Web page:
Department of Physics and Astronomy
Stony Brook University
7:30 pm; Friday, September 04, 2020
via Zoom

Neutron Star or Black Hole?

Prof. Doug Swesty

On August 14 of 2019 the Laser Interferometric Gravitational Observatory, LIGO, observed the merger of two massive objects by detecting the gravitational waves emitted as the orbit of these objects decayed until they collided. Yet the most thrilling aspect of this event, known as GW190814, is that the observations of event determined that mass of one of these objects was 2.6 solar masses making it either the heaviest known neutron star or the lightest known black hole. Either of these possibilities is very exciting to astrophysicists and in this talk we will discuss the implications of both possibilities.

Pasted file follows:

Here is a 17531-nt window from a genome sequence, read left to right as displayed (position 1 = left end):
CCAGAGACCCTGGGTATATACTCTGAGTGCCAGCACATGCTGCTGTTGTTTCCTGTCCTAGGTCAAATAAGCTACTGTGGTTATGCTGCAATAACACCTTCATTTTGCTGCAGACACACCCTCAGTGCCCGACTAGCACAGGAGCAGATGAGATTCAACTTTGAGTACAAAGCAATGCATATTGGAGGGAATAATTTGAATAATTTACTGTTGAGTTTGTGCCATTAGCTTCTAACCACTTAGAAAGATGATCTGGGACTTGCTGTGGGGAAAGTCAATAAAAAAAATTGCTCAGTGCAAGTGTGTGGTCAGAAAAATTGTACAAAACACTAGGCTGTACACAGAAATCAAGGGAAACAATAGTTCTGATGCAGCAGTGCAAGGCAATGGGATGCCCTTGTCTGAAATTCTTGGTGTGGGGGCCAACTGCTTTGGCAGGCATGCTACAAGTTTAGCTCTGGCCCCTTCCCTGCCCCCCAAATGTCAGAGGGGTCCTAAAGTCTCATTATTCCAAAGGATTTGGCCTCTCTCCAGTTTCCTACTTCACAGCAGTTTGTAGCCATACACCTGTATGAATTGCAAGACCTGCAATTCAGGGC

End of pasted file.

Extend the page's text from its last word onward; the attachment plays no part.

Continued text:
Prof. Swesty received his PhD in Physics from SUNY Stony Brook in 1993. He spent six years at the University of Illinois as a postdoctoral researcher and as a Visiting Assistant Professor. He returned to Stony Brook in 1999 where he is currently a Research Associate Professor. His work focuses on nuclear astrophysics and computational astrophysics.